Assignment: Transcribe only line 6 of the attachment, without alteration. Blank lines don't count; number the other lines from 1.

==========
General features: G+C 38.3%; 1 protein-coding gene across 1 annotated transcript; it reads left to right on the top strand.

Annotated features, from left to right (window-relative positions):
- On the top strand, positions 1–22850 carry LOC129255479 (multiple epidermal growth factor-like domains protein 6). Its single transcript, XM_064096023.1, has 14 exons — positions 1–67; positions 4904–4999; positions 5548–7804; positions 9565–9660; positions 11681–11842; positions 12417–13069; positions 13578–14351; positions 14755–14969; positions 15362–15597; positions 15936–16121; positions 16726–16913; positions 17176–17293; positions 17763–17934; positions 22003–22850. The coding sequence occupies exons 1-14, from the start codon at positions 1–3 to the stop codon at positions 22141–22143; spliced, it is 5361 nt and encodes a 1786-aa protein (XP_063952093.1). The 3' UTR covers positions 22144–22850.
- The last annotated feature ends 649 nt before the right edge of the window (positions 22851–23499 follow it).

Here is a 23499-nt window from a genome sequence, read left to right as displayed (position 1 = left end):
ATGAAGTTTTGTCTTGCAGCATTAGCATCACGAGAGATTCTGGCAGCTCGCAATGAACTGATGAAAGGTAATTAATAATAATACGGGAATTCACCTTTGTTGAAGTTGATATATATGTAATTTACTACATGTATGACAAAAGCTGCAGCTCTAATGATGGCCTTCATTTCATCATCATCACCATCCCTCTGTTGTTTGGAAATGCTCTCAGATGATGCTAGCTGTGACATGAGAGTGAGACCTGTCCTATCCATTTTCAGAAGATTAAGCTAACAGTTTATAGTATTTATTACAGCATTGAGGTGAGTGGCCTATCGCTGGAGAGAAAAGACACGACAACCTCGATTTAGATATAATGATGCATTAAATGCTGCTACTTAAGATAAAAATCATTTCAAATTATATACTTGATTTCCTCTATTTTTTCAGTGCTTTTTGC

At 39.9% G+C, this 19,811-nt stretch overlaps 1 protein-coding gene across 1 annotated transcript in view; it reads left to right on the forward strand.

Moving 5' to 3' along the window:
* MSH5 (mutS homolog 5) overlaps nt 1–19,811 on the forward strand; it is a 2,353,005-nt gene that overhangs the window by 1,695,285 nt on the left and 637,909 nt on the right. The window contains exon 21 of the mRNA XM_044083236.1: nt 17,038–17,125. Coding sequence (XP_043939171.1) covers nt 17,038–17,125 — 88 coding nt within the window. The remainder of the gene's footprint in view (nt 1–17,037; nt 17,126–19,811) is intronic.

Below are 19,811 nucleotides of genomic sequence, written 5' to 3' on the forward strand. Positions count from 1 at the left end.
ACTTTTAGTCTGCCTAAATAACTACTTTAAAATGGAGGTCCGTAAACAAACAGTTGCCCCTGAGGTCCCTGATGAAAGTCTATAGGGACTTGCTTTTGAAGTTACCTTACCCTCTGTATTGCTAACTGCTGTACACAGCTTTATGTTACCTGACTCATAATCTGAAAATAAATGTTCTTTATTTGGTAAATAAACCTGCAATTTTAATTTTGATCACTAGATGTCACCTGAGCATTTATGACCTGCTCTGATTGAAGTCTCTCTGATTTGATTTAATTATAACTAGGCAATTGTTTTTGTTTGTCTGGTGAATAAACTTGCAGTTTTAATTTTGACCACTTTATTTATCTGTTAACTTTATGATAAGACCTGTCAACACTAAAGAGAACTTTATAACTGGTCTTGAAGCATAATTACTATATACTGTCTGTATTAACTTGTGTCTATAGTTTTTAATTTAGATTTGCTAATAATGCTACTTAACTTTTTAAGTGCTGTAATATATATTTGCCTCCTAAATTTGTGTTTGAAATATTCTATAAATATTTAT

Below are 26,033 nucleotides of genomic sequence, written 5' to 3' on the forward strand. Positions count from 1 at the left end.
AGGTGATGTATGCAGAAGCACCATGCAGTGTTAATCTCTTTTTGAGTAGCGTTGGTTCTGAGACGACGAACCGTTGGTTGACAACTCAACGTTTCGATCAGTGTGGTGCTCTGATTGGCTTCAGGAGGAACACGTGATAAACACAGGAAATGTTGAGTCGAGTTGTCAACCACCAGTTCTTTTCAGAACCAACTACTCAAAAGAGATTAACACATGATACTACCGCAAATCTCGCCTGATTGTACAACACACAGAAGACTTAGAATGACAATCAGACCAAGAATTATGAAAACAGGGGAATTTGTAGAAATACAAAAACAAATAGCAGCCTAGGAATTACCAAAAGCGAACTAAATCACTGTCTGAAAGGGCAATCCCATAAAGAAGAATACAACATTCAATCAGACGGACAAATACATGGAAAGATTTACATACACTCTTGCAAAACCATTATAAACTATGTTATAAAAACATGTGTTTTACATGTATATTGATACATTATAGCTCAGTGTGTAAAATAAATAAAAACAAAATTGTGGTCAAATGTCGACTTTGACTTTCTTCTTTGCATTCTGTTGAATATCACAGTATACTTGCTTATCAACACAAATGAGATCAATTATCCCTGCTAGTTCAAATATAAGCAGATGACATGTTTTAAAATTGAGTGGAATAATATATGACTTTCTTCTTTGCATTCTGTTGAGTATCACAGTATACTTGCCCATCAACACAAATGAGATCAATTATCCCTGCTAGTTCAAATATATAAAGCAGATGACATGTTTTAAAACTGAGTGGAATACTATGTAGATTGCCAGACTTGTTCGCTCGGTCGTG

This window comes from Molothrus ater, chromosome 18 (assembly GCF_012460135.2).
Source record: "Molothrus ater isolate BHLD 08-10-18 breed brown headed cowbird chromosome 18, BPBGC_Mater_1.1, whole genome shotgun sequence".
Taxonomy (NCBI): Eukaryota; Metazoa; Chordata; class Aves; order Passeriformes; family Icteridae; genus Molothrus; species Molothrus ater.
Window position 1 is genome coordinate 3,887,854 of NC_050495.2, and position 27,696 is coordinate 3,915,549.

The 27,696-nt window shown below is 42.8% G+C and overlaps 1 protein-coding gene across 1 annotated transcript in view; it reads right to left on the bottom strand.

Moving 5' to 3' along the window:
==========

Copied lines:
ATGAAGTTTTGTCTTGCAGCATTAGCATCACGAGAGATTCTGGCAGCTCGCAATGAACTGATGAAAGGTAATTAATAATAATACGGGAATTCACCTTTGTTGAAGTTGATATATATGTAATTTACTACATGTATGACAAAAGCTGCAGCTCTAATGATGGCCTTCATTTCATCATCATCACCATCCCTCTGTTGTTTGGAAATGCTCTCAGATGATGCTAGCTGTGACATGAGAGTGAGACCTGTCCTATCCATTTTCAGAAGATTAAGCTAACAGTTTATAGTATTTATTACAGCATTGAGGTGAGTGGCCTATCGCTGGAGAGAAAAGACACGACAACCTCGATTTAGATATAATGATGCATTAAATGCTGCTACTTAAGATAAAAATCATTTCAAATTATATACTTGATTTCCTCTATTTTTTCAGTGCTTTTTGC